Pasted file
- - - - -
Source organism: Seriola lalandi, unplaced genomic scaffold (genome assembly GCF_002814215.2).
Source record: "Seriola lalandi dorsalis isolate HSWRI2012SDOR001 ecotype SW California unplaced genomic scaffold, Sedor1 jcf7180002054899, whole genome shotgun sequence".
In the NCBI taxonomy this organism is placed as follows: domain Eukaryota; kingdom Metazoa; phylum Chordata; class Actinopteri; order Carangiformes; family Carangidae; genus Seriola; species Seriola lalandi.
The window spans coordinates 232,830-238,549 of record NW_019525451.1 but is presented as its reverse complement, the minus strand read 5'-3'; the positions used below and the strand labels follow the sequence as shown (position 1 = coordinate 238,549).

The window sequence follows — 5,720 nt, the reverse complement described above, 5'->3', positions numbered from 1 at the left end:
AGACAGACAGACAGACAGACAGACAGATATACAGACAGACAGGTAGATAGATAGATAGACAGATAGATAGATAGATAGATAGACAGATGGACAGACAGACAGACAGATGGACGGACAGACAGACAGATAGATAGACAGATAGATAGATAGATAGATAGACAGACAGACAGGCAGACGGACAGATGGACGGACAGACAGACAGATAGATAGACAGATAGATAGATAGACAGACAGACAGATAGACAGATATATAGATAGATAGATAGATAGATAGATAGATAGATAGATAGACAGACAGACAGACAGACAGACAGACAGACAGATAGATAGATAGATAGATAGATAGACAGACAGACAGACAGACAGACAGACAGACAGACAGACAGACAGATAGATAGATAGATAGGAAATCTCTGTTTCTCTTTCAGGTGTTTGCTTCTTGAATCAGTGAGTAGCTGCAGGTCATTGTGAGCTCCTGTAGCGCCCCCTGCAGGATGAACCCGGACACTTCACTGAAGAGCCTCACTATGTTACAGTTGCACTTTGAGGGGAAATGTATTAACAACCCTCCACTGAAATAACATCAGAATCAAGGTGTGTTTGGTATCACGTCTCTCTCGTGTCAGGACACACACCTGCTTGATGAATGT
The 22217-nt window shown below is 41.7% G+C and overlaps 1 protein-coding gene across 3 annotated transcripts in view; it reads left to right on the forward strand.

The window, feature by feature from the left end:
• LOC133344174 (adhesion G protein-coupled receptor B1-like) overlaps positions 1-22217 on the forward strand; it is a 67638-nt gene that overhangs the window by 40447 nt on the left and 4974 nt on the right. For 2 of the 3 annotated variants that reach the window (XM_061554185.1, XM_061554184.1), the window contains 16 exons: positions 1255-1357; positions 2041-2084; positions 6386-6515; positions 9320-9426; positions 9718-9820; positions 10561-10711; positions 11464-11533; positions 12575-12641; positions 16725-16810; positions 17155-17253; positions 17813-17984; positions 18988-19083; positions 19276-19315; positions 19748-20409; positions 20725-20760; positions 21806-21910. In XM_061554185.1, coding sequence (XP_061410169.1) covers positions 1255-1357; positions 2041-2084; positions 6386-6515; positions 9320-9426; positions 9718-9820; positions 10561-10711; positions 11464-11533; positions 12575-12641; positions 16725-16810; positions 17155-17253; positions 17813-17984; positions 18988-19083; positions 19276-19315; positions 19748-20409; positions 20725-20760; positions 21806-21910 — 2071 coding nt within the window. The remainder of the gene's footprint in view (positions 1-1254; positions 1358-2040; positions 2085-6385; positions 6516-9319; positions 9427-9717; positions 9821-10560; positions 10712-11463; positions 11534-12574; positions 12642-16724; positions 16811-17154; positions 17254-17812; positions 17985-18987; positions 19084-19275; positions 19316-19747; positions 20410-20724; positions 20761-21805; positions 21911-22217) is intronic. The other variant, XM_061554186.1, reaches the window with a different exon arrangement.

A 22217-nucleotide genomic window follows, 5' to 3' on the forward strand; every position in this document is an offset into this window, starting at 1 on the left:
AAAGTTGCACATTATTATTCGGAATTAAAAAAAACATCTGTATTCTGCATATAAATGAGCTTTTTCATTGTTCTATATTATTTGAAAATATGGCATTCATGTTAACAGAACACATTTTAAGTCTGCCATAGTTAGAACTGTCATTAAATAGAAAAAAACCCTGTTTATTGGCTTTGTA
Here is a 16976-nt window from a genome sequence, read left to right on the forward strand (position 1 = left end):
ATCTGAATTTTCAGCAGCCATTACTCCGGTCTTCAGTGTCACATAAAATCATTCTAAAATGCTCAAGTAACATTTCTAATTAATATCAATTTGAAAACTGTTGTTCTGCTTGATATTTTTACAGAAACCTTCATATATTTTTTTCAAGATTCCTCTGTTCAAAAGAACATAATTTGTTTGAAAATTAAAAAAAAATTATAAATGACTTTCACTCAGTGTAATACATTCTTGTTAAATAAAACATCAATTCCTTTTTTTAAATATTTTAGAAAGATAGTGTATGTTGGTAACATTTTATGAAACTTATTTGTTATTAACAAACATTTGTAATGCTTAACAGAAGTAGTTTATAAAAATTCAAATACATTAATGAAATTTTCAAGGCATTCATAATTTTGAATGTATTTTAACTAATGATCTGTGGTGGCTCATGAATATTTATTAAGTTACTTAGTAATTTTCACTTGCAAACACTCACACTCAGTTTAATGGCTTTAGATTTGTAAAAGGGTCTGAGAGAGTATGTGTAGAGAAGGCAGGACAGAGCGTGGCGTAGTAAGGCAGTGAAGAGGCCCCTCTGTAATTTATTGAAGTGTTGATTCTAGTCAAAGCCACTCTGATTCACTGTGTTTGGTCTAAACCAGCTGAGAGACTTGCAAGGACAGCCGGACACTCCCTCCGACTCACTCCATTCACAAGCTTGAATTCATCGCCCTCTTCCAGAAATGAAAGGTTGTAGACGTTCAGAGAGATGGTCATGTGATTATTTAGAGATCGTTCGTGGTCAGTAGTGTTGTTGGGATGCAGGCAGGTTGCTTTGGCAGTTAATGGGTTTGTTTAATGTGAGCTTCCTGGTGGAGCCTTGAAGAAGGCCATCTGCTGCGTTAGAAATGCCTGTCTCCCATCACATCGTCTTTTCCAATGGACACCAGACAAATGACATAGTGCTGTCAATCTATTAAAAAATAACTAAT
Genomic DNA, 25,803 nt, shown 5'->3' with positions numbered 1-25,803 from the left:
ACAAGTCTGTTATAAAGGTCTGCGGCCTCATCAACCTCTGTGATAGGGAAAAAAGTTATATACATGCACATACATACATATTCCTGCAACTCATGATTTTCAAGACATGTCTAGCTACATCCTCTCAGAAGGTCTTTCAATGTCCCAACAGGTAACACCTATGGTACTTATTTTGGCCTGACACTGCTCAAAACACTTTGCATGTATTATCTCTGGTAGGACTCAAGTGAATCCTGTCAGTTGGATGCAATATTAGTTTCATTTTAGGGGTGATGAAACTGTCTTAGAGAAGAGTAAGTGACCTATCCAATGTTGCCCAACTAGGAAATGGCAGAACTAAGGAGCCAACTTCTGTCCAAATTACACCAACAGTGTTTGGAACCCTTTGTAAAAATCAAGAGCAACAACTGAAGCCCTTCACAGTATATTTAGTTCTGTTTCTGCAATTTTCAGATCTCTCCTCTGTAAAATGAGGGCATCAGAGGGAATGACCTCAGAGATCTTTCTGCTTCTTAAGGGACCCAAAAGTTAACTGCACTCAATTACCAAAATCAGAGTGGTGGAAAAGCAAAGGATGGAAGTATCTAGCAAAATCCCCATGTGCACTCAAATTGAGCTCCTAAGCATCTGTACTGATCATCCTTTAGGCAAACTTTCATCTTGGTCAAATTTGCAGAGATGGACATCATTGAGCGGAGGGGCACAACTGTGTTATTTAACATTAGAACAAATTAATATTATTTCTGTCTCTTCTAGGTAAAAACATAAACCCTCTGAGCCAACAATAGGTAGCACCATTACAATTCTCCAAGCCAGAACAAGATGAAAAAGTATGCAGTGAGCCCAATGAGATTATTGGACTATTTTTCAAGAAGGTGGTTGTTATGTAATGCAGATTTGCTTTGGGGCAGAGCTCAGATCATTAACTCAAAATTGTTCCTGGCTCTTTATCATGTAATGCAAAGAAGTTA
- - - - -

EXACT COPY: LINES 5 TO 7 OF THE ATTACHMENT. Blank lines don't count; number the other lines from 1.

The window sequence follows — 5,720 nt, the reverse complement described above, 5'->3', positions numbered from 1 at the left end:
AGACAGACAGACAGACAGACAGACAGATATACAGACAGACAGGTAGATAGATAGATAGACAGATAGATAGATAGATAGATAGACAGATGGACAGACAGACAGACAGATGGACGGACAGACAGACAGATAGATAGACAGATAGATAGATAGATAGATAGACAGACAGACAGGCAGACGGACAGATGGACGGACAGACAGACAGATAGATAGACAGATAGATAGATAGACAGACAGACAGATAGACAGATATATAGATAGATAGATAGATAGATAGATAGATAGATAGATAGACAGACAGACAGACAGACAGACAGACAGACAGATAGATAGATAGATAGATAGATAGACAGACAGACAGACAGACAGACAGACAGACAGACAGACAGACAGATAGATAGATAGATAGGAAATCTCTGTTTCTCTTTCAGGTGTTTGCTTCTTGAATCAGTGAGTAGCTGCAGGTCATTGTGAGCTCCTGTAGCGCCCCCTGCAGGATGAACCCGGACACTTCACTGAAGAGCCTCACTATGTTACAGTTGCACTTTGAGGGGAAATGTATTAACAACCCTCCACTGAAATAACATCAGAATCAAGGTGTGTTTGGTATCACGTCTCTCTCGTGTCAGGACACACACCTGCTTGATGAATGT
The 22217-nt window shown below is 41.7% G+C and overlaps 1 protein-coding gene across 3 annotated transcripts in view; it reads left to right on the forward strand.